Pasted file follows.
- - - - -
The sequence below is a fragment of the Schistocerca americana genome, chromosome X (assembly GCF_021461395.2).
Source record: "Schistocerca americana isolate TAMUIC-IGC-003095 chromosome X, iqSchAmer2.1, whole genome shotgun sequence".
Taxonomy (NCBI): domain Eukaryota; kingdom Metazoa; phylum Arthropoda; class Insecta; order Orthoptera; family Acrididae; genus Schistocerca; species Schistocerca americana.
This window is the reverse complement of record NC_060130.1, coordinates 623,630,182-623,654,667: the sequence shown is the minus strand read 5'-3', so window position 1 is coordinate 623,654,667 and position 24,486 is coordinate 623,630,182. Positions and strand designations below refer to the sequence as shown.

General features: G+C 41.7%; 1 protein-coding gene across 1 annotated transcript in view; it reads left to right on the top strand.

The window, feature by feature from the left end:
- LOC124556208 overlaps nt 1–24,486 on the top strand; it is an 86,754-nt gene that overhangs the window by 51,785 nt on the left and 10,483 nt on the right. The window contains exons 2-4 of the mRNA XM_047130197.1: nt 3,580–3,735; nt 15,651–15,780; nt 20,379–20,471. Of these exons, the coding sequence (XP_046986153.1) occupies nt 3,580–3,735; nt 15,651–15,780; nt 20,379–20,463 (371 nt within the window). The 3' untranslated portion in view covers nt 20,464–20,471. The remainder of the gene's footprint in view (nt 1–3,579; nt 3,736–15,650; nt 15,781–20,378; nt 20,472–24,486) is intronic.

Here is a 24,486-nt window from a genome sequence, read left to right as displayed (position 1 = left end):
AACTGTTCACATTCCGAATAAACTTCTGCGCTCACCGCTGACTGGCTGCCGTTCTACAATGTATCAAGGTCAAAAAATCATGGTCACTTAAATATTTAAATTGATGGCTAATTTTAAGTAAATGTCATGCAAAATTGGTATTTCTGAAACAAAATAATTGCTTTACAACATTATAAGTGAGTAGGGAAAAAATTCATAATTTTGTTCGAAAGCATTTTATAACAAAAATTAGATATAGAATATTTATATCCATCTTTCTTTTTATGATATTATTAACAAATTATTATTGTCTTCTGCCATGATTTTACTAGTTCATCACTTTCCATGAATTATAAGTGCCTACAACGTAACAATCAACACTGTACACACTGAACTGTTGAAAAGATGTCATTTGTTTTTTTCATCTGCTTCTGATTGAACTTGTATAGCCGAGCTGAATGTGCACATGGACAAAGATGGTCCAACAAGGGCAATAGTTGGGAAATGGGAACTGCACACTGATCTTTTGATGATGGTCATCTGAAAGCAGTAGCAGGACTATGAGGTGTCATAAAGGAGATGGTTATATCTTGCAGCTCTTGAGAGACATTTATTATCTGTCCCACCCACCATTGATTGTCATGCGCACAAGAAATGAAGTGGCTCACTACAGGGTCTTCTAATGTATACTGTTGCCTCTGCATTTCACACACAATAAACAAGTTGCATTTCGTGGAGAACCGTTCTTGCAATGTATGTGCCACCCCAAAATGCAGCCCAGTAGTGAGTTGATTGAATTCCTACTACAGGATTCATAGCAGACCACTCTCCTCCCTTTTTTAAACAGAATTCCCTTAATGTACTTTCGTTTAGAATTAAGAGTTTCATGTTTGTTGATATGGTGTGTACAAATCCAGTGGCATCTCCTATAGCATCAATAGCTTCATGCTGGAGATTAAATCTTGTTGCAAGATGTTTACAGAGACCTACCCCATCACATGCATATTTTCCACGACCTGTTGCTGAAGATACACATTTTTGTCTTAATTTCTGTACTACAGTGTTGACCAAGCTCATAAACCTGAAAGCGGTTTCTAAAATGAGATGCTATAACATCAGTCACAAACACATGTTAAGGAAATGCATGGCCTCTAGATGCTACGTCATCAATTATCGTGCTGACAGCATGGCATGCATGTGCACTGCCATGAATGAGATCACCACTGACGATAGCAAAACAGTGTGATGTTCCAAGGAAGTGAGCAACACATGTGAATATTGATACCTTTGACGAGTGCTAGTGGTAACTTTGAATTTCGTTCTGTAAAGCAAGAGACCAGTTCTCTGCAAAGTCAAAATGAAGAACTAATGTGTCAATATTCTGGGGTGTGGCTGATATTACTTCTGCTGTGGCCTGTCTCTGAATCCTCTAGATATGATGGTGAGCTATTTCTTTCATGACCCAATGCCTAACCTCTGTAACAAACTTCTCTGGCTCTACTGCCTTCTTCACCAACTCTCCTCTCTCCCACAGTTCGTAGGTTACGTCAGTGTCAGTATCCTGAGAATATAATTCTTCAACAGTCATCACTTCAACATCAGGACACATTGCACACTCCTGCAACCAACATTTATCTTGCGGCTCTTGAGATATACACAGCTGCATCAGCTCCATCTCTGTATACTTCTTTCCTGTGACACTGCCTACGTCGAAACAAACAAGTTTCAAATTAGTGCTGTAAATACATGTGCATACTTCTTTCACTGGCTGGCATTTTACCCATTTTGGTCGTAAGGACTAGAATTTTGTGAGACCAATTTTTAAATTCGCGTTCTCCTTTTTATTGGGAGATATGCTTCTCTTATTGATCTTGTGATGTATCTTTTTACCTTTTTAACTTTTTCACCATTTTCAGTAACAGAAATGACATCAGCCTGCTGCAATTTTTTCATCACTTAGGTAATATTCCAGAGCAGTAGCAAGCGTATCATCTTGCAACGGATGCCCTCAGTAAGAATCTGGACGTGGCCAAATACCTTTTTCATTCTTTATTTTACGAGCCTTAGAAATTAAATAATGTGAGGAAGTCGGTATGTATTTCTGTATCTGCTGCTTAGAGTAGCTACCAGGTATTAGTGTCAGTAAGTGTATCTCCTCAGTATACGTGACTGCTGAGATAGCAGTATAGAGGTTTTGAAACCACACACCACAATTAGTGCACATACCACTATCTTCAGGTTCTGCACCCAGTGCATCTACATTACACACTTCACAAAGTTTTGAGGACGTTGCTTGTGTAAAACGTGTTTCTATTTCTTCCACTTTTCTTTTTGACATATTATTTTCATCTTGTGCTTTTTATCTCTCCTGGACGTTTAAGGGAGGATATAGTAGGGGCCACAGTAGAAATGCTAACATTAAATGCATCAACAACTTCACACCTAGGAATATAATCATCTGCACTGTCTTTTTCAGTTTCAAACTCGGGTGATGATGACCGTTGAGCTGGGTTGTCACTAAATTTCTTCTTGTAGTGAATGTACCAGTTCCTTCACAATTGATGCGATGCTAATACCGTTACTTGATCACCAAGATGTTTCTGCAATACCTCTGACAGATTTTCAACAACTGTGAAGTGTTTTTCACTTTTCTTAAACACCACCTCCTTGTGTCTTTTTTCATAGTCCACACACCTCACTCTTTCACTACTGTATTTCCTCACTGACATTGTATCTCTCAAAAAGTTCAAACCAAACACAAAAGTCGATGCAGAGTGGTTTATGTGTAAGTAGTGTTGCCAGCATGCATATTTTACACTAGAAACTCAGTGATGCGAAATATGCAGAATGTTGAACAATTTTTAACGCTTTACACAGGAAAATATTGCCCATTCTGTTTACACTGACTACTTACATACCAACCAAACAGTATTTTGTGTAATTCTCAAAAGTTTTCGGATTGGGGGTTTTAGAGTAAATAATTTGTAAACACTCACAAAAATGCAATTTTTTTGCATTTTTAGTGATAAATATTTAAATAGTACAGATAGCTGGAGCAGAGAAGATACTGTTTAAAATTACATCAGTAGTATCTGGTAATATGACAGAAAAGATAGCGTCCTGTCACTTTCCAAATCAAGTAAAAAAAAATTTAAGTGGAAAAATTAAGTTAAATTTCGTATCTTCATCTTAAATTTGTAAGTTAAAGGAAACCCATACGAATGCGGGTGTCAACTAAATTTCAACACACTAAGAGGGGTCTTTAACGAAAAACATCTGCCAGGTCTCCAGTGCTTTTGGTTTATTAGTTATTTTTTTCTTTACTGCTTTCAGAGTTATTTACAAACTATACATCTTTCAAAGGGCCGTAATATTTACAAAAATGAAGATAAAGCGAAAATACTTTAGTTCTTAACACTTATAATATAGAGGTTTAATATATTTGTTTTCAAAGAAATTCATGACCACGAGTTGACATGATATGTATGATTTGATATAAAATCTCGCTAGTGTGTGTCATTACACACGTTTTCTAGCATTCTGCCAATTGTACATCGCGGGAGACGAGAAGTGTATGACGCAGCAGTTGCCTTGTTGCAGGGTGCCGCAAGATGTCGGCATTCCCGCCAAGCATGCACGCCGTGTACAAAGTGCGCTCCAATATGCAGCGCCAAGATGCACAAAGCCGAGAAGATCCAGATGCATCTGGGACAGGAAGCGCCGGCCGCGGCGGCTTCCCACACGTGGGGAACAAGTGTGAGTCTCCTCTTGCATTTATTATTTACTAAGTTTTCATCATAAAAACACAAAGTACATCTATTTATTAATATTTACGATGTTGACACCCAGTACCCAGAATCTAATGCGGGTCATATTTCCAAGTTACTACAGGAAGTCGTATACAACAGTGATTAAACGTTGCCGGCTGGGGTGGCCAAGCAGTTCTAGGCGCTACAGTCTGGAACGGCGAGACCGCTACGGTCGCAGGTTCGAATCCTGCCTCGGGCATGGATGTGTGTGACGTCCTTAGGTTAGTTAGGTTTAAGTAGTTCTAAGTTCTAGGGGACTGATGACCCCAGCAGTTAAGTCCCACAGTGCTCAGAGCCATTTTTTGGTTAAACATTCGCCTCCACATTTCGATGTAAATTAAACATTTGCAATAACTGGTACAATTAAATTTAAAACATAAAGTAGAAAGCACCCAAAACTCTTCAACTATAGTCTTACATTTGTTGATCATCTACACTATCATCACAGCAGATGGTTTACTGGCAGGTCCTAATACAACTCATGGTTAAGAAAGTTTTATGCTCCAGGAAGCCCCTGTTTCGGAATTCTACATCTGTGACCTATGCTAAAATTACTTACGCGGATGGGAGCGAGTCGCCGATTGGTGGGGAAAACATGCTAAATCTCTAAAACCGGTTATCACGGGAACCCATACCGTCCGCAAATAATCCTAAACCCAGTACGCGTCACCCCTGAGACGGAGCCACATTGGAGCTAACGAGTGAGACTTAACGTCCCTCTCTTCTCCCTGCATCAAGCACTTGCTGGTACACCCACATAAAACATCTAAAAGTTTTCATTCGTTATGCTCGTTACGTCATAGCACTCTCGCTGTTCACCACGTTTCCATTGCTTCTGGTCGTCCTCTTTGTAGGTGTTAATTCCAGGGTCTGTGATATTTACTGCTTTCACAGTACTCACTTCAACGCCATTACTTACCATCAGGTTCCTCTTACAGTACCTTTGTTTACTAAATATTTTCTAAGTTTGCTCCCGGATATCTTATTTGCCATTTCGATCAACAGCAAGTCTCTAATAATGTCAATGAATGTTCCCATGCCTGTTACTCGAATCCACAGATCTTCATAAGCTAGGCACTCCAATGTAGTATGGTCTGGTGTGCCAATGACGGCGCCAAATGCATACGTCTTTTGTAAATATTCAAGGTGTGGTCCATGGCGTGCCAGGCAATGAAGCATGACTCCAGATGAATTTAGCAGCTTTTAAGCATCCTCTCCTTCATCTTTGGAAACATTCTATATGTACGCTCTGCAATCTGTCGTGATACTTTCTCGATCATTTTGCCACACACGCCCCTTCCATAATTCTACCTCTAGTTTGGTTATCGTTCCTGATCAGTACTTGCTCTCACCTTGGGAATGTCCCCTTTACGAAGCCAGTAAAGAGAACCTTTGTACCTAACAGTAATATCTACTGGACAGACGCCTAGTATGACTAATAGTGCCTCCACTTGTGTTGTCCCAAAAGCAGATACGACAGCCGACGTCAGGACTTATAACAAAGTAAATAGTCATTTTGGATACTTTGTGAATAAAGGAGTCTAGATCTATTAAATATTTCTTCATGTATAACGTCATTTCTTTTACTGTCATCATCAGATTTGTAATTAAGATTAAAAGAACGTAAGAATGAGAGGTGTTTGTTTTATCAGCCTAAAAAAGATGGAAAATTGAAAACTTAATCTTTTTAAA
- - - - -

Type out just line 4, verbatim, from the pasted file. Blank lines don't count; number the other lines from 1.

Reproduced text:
This window is the reverse complement of record NC_060130.1, coordinates 623,630,182-623,654,667: the sequence shown is the minus strand read 5'-3', so window position 1 is coordinate 623,654,667 and position 24,486 is coordinate 623,630,182. Positions and strand designations below refer to the sequence as shown.